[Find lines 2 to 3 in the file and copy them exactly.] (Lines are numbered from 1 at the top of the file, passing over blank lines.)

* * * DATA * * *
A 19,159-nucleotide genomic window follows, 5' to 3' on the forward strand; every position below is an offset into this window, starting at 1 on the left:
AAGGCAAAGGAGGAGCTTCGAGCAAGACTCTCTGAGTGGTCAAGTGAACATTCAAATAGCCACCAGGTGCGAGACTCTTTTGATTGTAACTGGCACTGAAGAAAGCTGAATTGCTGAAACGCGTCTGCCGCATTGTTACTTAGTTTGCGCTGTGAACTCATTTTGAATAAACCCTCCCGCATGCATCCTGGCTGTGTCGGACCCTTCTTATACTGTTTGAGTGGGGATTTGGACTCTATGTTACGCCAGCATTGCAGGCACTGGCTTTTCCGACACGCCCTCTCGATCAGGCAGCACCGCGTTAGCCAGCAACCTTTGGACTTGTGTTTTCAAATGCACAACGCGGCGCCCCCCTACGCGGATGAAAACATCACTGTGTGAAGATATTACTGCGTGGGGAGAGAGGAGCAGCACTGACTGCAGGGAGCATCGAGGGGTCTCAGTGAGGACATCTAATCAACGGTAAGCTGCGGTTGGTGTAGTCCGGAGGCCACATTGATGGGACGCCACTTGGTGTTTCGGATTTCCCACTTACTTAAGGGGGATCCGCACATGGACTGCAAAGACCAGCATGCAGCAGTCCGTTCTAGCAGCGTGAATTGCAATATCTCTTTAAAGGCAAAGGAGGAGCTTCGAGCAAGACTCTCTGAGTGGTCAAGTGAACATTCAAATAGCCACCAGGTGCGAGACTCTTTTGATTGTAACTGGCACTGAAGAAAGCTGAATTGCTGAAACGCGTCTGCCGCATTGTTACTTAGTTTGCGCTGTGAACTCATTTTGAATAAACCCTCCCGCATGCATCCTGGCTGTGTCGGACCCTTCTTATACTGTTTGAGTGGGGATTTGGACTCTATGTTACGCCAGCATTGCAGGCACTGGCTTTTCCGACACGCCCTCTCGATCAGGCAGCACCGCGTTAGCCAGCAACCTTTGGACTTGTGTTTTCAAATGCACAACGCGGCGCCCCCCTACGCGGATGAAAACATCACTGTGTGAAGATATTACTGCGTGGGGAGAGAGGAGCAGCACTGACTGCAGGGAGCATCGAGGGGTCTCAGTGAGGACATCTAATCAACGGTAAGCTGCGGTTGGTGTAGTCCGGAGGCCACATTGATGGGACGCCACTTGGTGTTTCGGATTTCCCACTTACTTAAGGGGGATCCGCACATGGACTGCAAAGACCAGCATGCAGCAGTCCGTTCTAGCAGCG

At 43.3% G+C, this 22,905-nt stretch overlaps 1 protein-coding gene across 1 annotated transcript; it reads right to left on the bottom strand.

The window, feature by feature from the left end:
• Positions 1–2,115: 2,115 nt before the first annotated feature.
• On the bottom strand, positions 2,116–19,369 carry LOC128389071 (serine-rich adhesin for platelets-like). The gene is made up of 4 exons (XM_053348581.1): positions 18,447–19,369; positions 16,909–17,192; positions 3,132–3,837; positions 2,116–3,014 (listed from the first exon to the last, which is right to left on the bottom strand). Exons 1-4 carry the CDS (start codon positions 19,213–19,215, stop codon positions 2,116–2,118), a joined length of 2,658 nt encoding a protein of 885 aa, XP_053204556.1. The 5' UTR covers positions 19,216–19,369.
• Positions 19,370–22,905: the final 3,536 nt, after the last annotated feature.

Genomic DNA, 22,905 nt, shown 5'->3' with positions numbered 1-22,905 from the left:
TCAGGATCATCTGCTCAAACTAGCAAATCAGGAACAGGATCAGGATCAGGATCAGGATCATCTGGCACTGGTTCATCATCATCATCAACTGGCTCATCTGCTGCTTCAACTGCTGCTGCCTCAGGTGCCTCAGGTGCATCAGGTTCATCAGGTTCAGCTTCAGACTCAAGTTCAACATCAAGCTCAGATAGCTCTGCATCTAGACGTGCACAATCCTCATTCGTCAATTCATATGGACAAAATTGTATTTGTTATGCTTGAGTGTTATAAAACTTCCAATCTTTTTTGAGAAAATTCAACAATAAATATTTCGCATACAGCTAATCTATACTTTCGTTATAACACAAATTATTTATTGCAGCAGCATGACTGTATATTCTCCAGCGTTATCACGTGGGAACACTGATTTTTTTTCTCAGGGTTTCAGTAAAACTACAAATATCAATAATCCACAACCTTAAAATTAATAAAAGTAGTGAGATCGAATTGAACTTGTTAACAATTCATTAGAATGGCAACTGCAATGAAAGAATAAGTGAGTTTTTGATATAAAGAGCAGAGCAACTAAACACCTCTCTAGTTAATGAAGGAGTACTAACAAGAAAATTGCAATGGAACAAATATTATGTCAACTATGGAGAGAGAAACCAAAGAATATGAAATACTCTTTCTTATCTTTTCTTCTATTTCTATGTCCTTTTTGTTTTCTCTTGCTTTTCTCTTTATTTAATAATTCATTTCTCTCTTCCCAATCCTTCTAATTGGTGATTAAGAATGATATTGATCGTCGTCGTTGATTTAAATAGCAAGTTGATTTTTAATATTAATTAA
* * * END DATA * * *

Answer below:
AAGGCAAAGGAGGAGCTTCGAGCAAGACTCTCTGAGTGGTCAAGTGAACATTCAAATAGCCACCAGGTGCGAGACTCTTTTGATTGTAACTGGCACTGAAGAAAGCTGAATTGCTGAAACGCGTCTGCCGCATTGTTACTTAGTTTGCGCTGTGAACTCATTTTGAATAAACCCTCCCGCATGCATCCTGGCTGTGTCGGACCCTTCTTATACTGTTTGAGTGGGGATTTGGACTCTATGTTACGCCAGCATTGCAGGCACTGGCTTTTCCGACACGCCCTCTCGATCAGGCAGCACCGCGTTAGCCAGCAACCTTTGGACTTGTGTTTTCAAATGCACAACGCGGCGCCCCCCTACGCGGATGAAAACATCACTGTGTGAAGATATTACTGCGTGGGGAGAGAGGAGCAGCACTGACTGCAGGGAGCATCGAGGGGTCTCAGTGAGGACATCTAATCAACGGTAAGCTGCGGTTGGTGTAGTCCGGAGGCCACATTGATGGGACGCCACTTGGTGTTTCGGATTTCCCACTTACTTAAGGGGGATCCGCACATGGACTGCAAAGACCAGCATGCAGCAGTCCGTTCTAGCAGCGTGAATTGCAATATCTCTTTAAAGGCAAAGGAGGAGCTTCGAGCAAGACTCTCTGAGTGGTCAAGTGAACATTCAAATAGCCACCAGGTGCGAGACTCTTTTGATTGTAACTGGCACTGAAGAAAGCTGAATTGCTGAAACGCGTCTGCCGCATTGTTACTTAGTTTGCGCTGTGAACTCATTTTGAATAAACCCTCCCGCATGCATCCTGGCTGTGTCGGACCCTTCTTATACTGTTTGAGTGGGGATTTGGACTCTATGTTACGCCAGCATTGCAGGCACTGGCTTTTCCGACACGCCCTCTCGATCAGGCAGCACCGCGTTAGCCAGCAACCTTTGGACTTGTGTTTTCAAATGCACAACGCGGCGCCCCCCTACGCGGATGAAAACATCACTGTGTGAAGATATTACTGCGTGGGGAGAGAGGAGCAGCACTGACTGCAGGGAGCATCGAGGGGTCTCAGTGAGGACATCTAATCAACGGTAAGCTGCGGTTGGTGTAGTCCGGAGGCCACATTGATGGGACGCCACTTGGTGTTTCGGATTTCCCACTTACTTAAGGGGGATCCGCACATGGACTGCAAAGACCAGCATGCAGCAGTCCGTTCTAGCAGCG

At 43.3% G+C, this 22,905-nt stretch overlaps 1 protein-coding gene across 1 annotated transcript; it reads right to left on the bottom strand.